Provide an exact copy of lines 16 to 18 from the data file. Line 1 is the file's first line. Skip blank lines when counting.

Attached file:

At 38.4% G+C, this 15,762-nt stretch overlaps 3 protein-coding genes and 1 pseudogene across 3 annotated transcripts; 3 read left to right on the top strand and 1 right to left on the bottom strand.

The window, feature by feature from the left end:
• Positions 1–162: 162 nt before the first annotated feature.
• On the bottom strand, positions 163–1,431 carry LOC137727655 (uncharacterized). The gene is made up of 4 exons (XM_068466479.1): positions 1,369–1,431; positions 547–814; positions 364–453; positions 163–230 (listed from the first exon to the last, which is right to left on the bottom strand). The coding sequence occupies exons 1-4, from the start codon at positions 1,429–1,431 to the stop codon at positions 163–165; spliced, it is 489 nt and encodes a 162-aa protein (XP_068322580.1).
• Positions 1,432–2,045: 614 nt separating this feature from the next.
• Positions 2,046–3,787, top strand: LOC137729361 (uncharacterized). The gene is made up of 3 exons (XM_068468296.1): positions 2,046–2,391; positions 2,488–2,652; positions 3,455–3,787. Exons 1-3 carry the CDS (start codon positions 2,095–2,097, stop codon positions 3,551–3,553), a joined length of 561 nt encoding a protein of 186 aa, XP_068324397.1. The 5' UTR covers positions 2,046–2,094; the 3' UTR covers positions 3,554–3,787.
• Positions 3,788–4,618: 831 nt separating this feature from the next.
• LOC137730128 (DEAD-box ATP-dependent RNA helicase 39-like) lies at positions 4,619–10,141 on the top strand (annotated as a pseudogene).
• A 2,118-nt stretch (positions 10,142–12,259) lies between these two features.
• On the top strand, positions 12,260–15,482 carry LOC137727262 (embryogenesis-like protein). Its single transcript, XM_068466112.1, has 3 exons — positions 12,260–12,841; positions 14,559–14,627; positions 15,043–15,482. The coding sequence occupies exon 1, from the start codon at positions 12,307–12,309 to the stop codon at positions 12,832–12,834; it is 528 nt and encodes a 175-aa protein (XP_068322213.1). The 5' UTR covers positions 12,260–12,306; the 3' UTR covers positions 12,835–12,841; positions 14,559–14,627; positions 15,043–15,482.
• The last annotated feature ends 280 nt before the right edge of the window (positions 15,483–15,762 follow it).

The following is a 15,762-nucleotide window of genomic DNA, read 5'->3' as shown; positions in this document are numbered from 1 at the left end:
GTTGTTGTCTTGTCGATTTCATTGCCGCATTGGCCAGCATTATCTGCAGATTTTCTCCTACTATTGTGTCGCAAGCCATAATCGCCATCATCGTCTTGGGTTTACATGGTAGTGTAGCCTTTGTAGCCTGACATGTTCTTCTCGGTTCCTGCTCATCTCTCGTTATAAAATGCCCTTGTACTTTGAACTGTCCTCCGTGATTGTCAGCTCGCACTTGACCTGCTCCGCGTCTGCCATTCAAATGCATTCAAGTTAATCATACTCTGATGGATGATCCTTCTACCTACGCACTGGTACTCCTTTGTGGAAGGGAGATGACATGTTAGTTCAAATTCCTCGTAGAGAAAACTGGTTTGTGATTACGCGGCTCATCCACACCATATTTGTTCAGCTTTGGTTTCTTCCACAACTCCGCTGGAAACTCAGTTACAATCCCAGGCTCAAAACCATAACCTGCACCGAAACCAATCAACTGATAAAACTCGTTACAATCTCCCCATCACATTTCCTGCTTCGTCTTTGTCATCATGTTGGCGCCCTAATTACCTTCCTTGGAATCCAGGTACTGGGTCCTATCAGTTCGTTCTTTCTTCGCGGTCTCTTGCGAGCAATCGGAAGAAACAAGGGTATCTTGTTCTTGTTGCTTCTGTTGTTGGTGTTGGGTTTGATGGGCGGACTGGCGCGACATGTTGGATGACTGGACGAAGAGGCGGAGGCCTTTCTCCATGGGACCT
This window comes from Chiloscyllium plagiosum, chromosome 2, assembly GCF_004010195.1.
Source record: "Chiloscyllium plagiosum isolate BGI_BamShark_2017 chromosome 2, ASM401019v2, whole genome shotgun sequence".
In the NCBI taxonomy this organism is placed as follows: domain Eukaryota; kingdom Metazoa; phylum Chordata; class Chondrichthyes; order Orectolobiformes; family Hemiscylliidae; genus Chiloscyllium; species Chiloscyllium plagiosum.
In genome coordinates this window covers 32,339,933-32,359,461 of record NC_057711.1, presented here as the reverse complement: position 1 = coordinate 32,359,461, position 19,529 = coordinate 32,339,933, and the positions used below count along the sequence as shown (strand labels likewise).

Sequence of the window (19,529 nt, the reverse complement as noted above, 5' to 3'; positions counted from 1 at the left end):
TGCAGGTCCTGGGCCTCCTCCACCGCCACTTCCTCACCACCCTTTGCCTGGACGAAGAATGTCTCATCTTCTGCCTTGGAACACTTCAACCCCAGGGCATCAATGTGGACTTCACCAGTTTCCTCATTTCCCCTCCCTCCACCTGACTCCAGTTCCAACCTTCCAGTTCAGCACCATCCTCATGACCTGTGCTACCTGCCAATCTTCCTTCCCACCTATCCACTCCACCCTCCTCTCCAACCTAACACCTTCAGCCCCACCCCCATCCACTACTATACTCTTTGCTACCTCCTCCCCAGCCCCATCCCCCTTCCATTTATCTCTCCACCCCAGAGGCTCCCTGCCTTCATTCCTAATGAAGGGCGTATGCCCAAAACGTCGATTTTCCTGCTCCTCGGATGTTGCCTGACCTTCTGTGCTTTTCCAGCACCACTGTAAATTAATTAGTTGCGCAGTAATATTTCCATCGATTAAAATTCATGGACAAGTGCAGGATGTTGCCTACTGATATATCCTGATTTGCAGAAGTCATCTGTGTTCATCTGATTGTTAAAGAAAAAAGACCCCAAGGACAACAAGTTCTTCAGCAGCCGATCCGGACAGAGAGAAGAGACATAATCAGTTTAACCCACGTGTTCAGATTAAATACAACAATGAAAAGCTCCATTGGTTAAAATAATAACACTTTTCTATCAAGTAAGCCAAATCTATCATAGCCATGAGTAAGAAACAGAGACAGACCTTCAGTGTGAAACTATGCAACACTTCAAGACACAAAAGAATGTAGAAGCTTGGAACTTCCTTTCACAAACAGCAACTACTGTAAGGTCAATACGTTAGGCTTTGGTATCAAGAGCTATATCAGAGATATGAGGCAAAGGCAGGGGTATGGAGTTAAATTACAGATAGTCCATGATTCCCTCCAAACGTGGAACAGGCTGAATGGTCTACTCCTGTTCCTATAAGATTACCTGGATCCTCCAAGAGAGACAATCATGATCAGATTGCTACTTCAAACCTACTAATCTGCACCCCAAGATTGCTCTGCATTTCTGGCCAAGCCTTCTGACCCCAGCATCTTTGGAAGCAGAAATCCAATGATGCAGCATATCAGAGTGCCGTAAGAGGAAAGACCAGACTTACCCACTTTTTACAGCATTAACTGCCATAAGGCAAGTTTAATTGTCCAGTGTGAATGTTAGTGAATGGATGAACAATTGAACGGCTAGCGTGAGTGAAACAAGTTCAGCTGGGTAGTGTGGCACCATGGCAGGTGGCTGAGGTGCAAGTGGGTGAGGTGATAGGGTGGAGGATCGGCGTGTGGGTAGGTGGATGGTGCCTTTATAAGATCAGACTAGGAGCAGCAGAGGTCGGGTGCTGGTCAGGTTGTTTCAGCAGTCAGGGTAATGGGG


In the NCBI taxonomy this organism is placed as follows: domain Eukaryota; kingdom Metazoa; phylum Chordata; class Chondrichthyes; order Orectolobiformes; family Hemiscylliidae; genus Chiloscyllium; species Chiloscyllium plagiosum.
In genome coordinates this window covers 32,339,933-32,359,461 of record NC_057711.1, presented here as the reverse complement: position 1 = coordinate 32,359,461, position 19,529 = coordinate 32,339,933, and the positions used below count along the sequence as shown (strand labels likewise).

Sequence of the window (19,529 nt, the reverse complement as noted above, 5' to 3'; positions counted from 1 at the left end):